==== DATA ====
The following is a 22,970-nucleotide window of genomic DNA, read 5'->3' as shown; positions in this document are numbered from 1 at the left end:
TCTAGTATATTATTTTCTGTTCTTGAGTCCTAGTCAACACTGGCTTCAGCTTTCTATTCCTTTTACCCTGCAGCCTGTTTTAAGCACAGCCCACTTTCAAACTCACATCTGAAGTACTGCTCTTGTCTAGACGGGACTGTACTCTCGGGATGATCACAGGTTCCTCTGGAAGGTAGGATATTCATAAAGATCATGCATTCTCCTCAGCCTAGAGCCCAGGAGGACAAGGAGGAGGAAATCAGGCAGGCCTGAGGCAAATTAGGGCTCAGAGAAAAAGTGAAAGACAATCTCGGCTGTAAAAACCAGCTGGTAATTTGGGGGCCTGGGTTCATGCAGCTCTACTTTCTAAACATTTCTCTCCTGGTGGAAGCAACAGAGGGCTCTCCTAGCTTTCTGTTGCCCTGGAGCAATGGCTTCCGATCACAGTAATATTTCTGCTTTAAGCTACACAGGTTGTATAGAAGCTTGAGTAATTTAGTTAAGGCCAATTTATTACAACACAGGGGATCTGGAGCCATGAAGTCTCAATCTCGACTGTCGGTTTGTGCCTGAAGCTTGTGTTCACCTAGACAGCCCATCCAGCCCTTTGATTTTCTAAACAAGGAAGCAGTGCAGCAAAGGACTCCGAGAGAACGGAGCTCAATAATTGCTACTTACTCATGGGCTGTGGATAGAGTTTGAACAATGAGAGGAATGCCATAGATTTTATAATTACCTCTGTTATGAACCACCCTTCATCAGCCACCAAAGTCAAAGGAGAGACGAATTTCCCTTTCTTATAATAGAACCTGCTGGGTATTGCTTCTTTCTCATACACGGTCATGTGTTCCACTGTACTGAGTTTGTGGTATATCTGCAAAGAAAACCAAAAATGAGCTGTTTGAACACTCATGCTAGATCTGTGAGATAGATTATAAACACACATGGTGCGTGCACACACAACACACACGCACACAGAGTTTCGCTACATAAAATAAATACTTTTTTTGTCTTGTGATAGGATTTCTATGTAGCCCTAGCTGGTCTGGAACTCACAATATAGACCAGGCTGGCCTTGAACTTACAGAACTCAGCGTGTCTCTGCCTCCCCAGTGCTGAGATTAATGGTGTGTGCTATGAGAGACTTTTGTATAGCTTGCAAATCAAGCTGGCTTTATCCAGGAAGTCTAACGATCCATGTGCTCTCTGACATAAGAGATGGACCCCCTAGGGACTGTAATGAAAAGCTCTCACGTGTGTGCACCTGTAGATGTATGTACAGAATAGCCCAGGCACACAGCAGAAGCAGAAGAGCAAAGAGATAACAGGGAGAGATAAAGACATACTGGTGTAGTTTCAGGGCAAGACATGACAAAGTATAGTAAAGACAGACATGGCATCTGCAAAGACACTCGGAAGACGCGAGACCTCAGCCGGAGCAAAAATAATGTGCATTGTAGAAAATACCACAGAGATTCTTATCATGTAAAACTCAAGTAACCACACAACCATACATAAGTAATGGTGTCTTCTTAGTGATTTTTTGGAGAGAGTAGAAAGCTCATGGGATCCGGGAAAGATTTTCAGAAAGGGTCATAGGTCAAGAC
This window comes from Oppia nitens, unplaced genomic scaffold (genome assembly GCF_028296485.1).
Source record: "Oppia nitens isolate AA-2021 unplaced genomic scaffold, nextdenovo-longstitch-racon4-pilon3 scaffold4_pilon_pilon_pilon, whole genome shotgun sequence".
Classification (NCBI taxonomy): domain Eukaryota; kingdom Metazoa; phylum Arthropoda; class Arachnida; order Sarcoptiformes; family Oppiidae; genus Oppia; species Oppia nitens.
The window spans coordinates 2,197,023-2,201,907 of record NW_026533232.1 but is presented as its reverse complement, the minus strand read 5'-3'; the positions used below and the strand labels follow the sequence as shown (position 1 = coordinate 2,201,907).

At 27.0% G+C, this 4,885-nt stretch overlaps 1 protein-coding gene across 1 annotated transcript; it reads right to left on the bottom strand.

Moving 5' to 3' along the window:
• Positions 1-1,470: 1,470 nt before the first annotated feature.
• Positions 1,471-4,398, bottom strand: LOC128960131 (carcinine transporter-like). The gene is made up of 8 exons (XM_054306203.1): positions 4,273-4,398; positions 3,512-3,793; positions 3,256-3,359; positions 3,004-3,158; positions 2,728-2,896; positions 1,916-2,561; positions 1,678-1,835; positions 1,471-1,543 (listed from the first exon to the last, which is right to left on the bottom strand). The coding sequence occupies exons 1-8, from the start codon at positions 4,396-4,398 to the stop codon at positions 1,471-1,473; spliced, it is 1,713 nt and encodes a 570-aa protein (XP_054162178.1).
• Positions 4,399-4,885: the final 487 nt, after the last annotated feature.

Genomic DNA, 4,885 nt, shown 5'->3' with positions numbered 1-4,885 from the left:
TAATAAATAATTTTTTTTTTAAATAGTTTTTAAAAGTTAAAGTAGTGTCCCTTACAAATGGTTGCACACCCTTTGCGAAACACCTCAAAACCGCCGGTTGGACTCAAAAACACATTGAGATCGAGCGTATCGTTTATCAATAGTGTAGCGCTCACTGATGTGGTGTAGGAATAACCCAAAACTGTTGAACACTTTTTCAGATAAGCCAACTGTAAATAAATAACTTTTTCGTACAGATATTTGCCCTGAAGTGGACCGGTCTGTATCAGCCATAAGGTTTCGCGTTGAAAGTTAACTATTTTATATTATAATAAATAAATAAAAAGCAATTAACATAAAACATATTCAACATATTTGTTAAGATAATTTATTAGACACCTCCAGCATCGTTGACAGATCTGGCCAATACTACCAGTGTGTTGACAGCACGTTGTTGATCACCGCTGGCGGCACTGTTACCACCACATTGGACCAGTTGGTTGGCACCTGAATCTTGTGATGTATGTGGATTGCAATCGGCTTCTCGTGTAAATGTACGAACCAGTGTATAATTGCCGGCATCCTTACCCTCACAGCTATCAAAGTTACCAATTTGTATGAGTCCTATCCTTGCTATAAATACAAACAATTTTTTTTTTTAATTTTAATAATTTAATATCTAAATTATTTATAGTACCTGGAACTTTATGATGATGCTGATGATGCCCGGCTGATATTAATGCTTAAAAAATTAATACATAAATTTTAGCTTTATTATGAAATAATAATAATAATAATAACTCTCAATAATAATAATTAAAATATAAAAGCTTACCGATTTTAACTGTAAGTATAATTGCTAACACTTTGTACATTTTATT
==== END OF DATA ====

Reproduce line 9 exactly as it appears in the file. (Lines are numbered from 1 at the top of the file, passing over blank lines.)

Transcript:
• Positions 1-1,470: 1,470 nt before the first annotated feature.